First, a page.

Search for a rare disease
Other search option(s)
Immunoglobulin A vasculitis
A rare, small-vessel vasculitis characterized by skin purpura, arthritis, abdominal and/or renal involvement, IgA tissue deposits (arterioles, capillaries, and venules) and circulating IgA immune complexes.
ORPHA:761Classification level: Disorder
The disease usually affects children and is rare in adults. Annual incidence in children is estimated at between 1/4,880 and 1/6,660, whereas it is estimated at around 1/1,000,000 in adults. The male-to-female ratio is 1.5:1.
Patients present with vascular purpura that is usually symmetrical and primarily localized to the buttocks and legs. In adults it is more frequently complicated by necrotic or hemorrhagic bullous lesions. The lesions progressively regress, disappear after a few days and, in 80% of cases, never reappear. Patients also present with arthralgia, predominantly involving the knees and ankles. Abdominal pain is common and may be associated with life-threatening gastrointestinal bleeding. Renal involvement is more severe and frequent in adults. It usually consists of microscopic hematuria with varying degrees of proteinuria. Nephrotic syndrome, renal failure, and hypertension may also occur. Other manifestations are rare but may include headaches, seizures, paresis, orchiepididymitis, uretritis, pancreatitis, myositis, episcleritis, pulmonary bleeding and myocarditis.
The disease is associated with deposition of IgA-dominant immune complexes in arterioles, capillaries, and venules, but the exact etiology remains unknown. Several different viral or bacterial organisms, drugs, foods, and insect bites have been implicated as the initiating factors of the disease.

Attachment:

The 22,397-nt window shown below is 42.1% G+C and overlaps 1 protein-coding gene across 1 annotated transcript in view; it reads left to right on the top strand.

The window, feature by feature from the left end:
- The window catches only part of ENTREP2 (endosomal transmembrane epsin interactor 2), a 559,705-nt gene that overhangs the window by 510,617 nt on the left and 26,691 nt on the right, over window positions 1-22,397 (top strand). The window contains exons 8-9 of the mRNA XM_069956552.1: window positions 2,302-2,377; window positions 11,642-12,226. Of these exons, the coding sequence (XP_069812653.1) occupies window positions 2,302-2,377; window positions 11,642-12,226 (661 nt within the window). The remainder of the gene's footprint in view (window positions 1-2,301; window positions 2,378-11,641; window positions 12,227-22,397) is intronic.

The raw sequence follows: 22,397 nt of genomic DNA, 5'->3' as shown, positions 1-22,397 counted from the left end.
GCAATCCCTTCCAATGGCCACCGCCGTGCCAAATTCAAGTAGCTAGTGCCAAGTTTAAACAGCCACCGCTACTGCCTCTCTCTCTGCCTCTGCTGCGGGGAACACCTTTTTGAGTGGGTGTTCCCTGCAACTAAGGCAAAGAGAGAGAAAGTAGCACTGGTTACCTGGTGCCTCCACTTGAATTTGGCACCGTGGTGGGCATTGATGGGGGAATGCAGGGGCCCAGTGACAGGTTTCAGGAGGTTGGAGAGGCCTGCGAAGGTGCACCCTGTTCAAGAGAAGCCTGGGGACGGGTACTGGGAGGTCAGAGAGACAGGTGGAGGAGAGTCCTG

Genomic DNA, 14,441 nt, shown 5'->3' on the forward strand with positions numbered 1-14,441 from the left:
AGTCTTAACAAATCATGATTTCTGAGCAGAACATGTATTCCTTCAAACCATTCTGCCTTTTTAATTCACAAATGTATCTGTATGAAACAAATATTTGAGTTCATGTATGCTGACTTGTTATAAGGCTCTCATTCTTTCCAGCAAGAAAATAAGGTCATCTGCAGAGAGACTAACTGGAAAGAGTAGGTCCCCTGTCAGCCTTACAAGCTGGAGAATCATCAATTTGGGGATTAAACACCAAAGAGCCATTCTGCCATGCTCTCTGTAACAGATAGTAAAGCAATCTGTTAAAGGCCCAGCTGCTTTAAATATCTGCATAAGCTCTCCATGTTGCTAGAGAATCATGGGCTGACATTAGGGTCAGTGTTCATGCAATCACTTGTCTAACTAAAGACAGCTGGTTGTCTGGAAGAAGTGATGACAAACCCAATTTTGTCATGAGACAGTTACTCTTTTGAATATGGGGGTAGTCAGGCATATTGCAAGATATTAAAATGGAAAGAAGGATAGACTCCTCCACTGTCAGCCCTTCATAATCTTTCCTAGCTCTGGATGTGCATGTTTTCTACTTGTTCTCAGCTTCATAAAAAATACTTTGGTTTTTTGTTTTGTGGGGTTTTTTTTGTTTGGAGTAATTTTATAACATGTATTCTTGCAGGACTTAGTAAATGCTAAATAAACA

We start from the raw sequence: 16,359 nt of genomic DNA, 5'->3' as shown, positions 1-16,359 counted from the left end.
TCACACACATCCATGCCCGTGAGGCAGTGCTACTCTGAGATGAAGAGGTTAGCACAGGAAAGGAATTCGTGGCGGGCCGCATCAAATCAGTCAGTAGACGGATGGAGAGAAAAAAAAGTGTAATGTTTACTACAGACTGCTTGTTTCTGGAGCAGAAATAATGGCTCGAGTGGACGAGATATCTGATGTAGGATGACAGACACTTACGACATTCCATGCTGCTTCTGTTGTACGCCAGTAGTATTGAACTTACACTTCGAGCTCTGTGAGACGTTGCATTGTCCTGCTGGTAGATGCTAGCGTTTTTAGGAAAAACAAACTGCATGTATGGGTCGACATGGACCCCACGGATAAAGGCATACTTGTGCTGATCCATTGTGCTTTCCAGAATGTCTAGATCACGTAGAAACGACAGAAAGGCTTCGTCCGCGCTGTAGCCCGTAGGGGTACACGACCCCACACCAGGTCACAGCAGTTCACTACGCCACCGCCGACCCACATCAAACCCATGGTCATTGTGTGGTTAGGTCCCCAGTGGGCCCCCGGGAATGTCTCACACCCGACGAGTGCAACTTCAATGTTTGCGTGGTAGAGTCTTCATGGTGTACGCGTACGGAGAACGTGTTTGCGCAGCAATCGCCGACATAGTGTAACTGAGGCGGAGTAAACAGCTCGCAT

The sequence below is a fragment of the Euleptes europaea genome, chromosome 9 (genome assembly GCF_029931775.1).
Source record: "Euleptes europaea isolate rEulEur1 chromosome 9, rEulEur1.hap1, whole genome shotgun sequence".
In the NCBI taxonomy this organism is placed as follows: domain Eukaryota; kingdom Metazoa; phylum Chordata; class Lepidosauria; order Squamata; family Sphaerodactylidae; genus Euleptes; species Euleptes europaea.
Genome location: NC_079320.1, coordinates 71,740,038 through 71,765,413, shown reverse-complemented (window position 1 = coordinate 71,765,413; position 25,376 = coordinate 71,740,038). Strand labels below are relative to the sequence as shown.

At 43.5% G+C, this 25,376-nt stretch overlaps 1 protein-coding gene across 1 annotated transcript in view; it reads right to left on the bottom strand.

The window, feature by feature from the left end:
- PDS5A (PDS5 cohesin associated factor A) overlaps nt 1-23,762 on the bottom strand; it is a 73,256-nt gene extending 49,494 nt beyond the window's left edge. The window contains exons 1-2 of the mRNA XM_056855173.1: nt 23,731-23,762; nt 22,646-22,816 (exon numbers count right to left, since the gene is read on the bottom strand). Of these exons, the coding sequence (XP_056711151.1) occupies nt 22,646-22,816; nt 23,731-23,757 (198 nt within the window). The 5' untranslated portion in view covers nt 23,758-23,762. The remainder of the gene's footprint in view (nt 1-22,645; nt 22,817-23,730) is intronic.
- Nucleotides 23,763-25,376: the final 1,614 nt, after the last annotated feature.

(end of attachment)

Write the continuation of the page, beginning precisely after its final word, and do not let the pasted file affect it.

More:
The diagnosis is based on clinical and histopathological findings. Examination of skin and kidney biopsies reveals tissue deposition of IgA with circulating IgA immune complexes.
Differential diagnoses include other causes of purpura such as thrombopenia, hemopathy or infectious diseases. In adults, ANCA associated vasculitis, systemic lupus erythematosus, and mixed cryoglobulinemia should also be considered in the differential diagnosis.
Management and treatment
The treatment is symptomatic. The use of steroids and/or immunosuppressors is controversial but may be considered in case of severe gastrointestinal or renal manifestations. Renin-angiotensin-system blockers should be started as soon as the proteinuria/creatinine ratio is greater than 50 mg/mmol.
Gastrointestinal or pulmonary bleeding can be life-threatening. The long term prognosis depends on the extent of the renal involvement. Long term follow-up studies of adult series show that end-stage renal failure may occur in up to one-third of patients.
A summary on this disease is available in Deutsch (2009) Italiano (2009) Português (2009) Español (2020) Français (2020) Nederlands (2020) Slovak (2009, pdf) Russian (2020, pdf)
- Article for general public
- Arabic (2016) - PRINTO/PRES
- Bengali (2016) - PRINTO/PRES
- Czech (2016) - PRINTO/PRES
- Dansk (2016) - PRINTO/PRES
- Deutsch (2016) - PRINTO/PRES
- Greek (2016) - PRINTO/PRES
- English (2016) - PRINTO/PRES
- Español (2016) - PRINTO/PRES
- Français (2016) - PRINTO/PRES
- Hebrew (2016) - PRINTO/PRES
- Hrvatski (2016) - PRINTO/PRES
- Magyar (2016) - PRINTO/PRES
- Italiano (2016) - PRINTO/PRES
- Latvian (2016) - PRINTO/PRES
- Nederlands (2016) - PRINTO/PRES
- Norsk (2016) - PRINTO/PRES
- Polski (2016) - PRINTO/PRES
- Português (2016) - PRINTO/PRES
- Romanian (2016) - PRINTO/PRES
- Russian (2016) - PRINTO/PRES
- Slovak (2016) - PRINTO/PRES
- Slovensko (2016) - PRINTO/PRES
- Serbian (2016) - PRINTO/PRES
- Thai (2016) - PRINTO/PRES
- Türkçe (2016) - PRINTO/PRES
- Ukrainian (2016) - PRINTO/PRES
- Chinese (2016) - PRINTO/PRES
- Clinical practice guidelines
- Deutsch (2013) - AWMF
- Español (2020, pdf) - Asoc Española de Pediatría
Disease review articles
- Review article
- Français (2008, pdf) - Press Med
: produced/endorsed by FSMR(s)